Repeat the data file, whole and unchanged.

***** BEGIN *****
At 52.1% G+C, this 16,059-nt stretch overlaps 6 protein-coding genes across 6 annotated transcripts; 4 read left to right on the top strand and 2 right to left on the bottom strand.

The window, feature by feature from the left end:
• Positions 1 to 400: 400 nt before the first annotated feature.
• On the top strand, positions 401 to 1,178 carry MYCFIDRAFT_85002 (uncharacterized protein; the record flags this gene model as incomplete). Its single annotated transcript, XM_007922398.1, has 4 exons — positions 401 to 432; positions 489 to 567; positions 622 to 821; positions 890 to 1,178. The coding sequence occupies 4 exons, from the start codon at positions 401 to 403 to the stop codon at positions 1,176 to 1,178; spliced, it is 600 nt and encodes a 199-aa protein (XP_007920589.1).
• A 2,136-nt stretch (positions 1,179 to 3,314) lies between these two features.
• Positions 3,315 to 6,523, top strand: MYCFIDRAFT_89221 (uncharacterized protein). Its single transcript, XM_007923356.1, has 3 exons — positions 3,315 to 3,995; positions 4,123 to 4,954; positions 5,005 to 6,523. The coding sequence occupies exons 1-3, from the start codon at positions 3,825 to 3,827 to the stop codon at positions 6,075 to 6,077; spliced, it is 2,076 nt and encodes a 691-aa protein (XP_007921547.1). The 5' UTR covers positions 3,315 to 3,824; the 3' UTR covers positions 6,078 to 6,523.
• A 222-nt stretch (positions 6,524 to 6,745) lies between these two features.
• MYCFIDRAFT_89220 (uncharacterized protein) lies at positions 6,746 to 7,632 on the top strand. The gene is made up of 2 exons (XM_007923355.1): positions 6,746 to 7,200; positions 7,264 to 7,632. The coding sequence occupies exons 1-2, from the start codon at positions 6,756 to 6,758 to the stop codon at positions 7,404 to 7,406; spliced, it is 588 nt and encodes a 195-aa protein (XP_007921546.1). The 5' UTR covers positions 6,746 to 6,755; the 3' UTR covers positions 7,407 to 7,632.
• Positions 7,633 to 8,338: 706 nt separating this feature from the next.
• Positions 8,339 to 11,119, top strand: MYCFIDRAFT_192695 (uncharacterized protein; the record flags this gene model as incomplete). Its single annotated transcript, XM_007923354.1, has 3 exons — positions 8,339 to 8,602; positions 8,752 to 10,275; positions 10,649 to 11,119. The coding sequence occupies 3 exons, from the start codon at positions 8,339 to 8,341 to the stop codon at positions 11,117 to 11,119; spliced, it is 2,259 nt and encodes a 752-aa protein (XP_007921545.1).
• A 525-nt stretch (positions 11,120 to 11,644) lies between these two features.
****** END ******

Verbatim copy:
At 52.1% G+C, this 16,059-nt stretch overlaps 6 protein-coding genes across 6 annotated transcripts; 4 read left to right on the top strand and 2 right to left on the bottom strand.

The window, feature by feature from the left end:
• Positions 1 to 400: 400 nt before the first annotated feature.
• On the top strand, positions 401 to 1,178 carry MYCFIDRAFT_85002 (uncharacterized protein; the record flags this gene model as incomplete). Its single annotated transcript, XM_007922398.1, has 4 exons — positions 401 to 432; positions 489 to 567; positions 622 to 821; positions 890 to 1,178. The coding sequence occupies 4 exons, from the start codon at positions 401 to 403 to the stop codon at positions 1,176 to 1,178; spliced, it is 600 nt and encodes a 199-aa protein (XP_007920589.1).
• A 2,136-nt stretch (positions 1,179 to 3,314) lies between these two features.
• Positions 3,315 to 6,523, top strand: MYCFIDRAFT_89221 (uncharacterized protein). Its single transcript, XM_007923356.1, has 3 exons — positions 3,315 to 3,995; positions 4,123 to 4,954; positions 5,005 to 6,523. The coding sequence occupies exons 1-3, from the start codon at positions 3,825 to 3,827 to the stop codon at positions 6,075 to 6,077; spliced, it is 2,076 nt and encodes a 691-aa protein (XP_007921547.1). The 5' UTR covers positions 3,315 to 3,824; the 3' UTR covers positions 6,078 to 6,523.
• A 222-nt stretch (positions 6,524 to 6,745) lies between these two features.
• MYCFIDRAFT_89220 (uncharacterized protein) lies at positions 6,746 to 7,632 on the top strand. The gene is made up of 2 exons (XM_007923355.1): positions 6,746 to 7,200; positions 7,264 to 7,632. The coding sequence occupies exons 1-2, from the start codon at positions 6,756 to 6,758 to the stop codon at positions 7,404 to 7,406; spliced, it is 588 nt and encodes a 195-aa protein (XP_007921546.1). The 5' UTR covers positions 6,746 to 6,755; the 3' UTR covers positions 7,407 to 7,632.
• Positions 7,633 to 8,338: 706 nt separating this feature from the next.
• Positions 8,339 to 11,119, top strand: MYCFIDRAFT_192695 (uncharacterized protein; the record flags this gene model as incomplete). Its single annotated transcript, XM_007923354.1, has 3 exons — positions 8,339 to 8,602; positions 8,752 to 10,275; positions 10,649 to 11,119. The coding sequence occupies 3 exons, from the start codon at positions 8,339 to 8,341 to the stop codon at positions 11,117 to 11,119; spliced, it is 2,259 nt and encodes a 752-aa protein (XP_007921545.1).
• A 525-nt stretch (positions 11,120 to 11,644) lies between these two features.